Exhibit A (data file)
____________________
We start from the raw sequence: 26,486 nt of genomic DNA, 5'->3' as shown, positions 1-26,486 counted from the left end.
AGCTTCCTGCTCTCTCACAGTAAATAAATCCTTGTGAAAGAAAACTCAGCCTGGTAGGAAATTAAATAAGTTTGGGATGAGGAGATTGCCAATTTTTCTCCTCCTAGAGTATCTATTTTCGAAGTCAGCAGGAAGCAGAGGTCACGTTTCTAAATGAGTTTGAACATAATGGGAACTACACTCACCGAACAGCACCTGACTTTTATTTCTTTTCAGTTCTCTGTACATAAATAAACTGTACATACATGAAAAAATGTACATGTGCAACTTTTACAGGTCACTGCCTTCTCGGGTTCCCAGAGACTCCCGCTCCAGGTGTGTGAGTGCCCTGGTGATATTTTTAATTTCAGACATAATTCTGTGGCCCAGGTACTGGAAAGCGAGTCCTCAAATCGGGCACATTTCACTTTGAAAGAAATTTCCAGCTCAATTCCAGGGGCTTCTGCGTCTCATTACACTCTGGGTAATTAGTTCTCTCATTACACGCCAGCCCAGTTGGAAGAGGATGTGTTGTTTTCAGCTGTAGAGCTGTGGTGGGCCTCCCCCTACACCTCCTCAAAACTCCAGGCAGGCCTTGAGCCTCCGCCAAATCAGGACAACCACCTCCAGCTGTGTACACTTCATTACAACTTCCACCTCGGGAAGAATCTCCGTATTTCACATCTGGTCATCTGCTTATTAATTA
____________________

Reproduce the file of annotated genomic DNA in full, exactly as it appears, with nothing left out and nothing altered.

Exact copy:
We start from the raw sequence: 26,486 nt of genomic DNA, 5'->3' as shown, positions 1-26,486 counted from the left end.
AGCTTCCTGCTCTCTCACAGTAAATAAATCCTTGTGAAAGAAAACTCAGCCTGGTAGGAAATTAAATAAGTTTGGGATGAGGAGATTGCCAATTTTTCTCCTCCTAGAGTATCTATTTTCGAAGTCAGCAGGAAGCAGAGGTCACGTTTCTAAATGAGTTTGAACATAATGGGAACTACACTCACCGAACAGCACCTGACTTTTATTTCTTTTCAGTTCTCTGTACATAAATAAACTGTACATACATGAAAAAATGTACATGTGCAACTTTTACAGGTCACTGCCTTCTCGGGTTCCCAGAGACTCCCGCTCCAGGTGTGTGAGTGCCCTGGTGATATTTTTAATTTCAGACATAATTCTGTGGCCCAGGTACTGGAAAGCGAGTCCTCAAATCGGGCACATTTCACTTTGAAAGAAATTTCCAGCTCAATTCCAGGGGCTTCTGCGTCTCATTACACTCTGGGTAATTAGTTCTCTCATTACACGCCAGCCCAGTTGGAAGAGGATGTGTTGTTTTCAGCTGTAGAGCTGTGGTGGGCCTCCCCCTACACCTCCTCAAAACTCCAGGCAGGCCTTGAGCCTCCGCCAAATCAGGACAACCACCTCCAGCTGTGTACACTTCATTACAACTTCCACCTCGGGAAGAATCTCCGTATTTCACATCTGGTCATCTGCTTATTAATTA